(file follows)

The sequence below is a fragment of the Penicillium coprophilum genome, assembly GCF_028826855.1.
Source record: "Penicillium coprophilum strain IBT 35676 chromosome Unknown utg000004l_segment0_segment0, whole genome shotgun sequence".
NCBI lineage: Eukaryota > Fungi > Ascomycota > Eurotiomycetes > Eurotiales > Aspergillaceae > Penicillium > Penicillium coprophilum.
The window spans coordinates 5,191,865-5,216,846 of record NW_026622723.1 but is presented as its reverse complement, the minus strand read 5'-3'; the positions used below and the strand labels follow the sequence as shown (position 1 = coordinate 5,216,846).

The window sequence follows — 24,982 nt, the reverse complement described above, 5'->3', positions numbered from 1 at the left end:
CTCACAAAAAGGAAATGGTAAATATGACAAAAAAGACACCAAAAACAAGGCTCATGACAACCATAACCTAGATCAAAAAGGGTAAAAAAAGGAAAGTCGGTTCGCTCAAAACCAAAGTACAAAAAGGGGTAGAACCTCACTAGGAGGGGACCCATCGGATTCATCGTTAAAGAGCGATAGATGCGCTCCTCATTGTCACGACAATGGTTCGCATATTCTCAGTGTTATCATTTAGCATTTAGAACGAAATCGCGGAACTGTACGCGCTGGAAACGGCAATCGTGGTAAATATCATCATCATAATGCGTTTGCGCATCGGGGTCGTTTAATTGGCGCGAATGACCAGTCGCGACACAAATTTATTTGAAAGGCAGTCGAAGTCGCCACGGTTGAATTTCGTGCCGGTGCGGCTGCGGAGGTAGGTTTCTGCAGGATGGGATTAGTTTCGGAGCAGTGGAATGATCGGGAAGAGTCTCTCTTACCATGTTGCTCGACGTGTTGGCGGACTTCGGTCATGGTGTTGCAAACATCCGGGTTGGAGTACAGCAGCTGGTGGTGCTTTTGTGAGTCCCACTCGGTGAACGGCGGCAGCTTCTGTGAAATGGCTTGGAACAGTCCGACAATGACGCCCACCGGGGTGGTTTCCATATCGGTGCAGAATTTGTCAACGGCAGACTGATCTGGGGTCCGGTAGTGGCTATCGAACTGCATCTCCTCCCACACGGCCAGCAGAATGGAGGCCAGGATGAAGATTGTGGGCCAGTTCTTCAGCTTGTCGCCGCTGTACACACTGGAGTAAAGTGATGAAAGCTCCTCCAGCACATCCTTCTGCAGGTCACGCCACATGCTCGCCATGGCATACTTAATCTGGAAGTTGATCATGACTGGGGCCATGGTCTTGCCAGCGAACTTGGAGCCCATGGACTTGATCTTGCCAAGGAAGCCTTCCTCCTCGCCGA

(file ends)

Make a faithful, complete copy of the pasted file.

The sequence below is a fragment of the Penicillium coprophilum genome, assembly GCF_028826855.1.
Source record: "Penicillium coprophilum strain IBT 35676 chromosome Unknown utg000004l_segment0_segment0, whole genome shotgun sequence".
NCBI lineage: Eukaryota > Fungi > Ascomycota > Eurotiomycetes > Eurotiales > Aspergillaceae > Penicillium > Penicillium coprophilum.
The window spans coordinates 5,191,865-5,216,846 of record NW_026622723.1 but is presented as its reverse complement, the minus strand read 5'-3'; the positions used below and the strand labels follow the sequence as shown (position 1 = coordinate 5,216,846).

The window sequence follows — 24,982 nt, the reverse complement described above, 5'->3', positions numbered from 1 at the left end:
CTCACAAAAAGGAAATGGTAAATATGACAAAAAAGACACCAAAAACAAGGCTCATGACAACCATAACCTAGATCAAAAAGGGTAAAAAAAGGAAAGTCGGTTCGCTCAAAACCAAAGTACAAAAAGGGGTAGAACCTCACTAGGAGGGGACCCATCGGATTCATCGTTAAAGAGCGATAGATGCGCTCCTCATTGTCACGACAATGGTTCGCATATTCTCAGTGTTATCATTTAGCATTTAGAACGAAATCGCGGAACTGTACGCGCTGGAAACGGCAATCGTGGTAAATATCATCATCATAATGCGTTTGCGCATCGGGGTCGTTTAATTGGCGCGAATGACCAGTCGCGACACAAATTTATTTGAAAGGCAGTCGAAGTCGCCACGGTTGAATTTCGTGCCGGTGCGGCTGCGGAGGTAGGTTTCTGCAGGATGGGATTAGTTTCGGAGCAGTGGAATGATCGGGAAGAGTCTCTCTTACCATGTTGCTCGACGTGTTGGCGGACTTCGGTCATGGTGTTGCAAACATCCGGGTTGGAGTACAGCAGCTGGTGGTGCTTTTGTGAGTCCCACTCGGTGAACGGCGGCAGCTTCTGTGAAATGGCTTGGAACAGTCCGACAATGACGCCCACCGGGGTGGTTTCCATATCGGTGCAGAATTTGTCAACGGCAGACTGATCTGGGGTCCGGTAGTGGCTATCGAACTGCATCTCCTCCCACACGGCCAGCAGAATGGAGGCCAGGATGAAGATTGTGGGCCAGTTCTTCAGCTTGTCGCCGCTGTACACACTGGAGTAAAGTGATGAAAGCTCCTCCAGCACATCCTTCTGCAGGTCACGCCACATGCTCGCCATGGCATACTTAATCTGGAAGTTGATCATGACTGGGGCCATGGTCTTGCCAGCGAACTTGGAGCCCATGGACTTGATCTTGCCAAGGAAGCCTTCCTCCTCGCCGA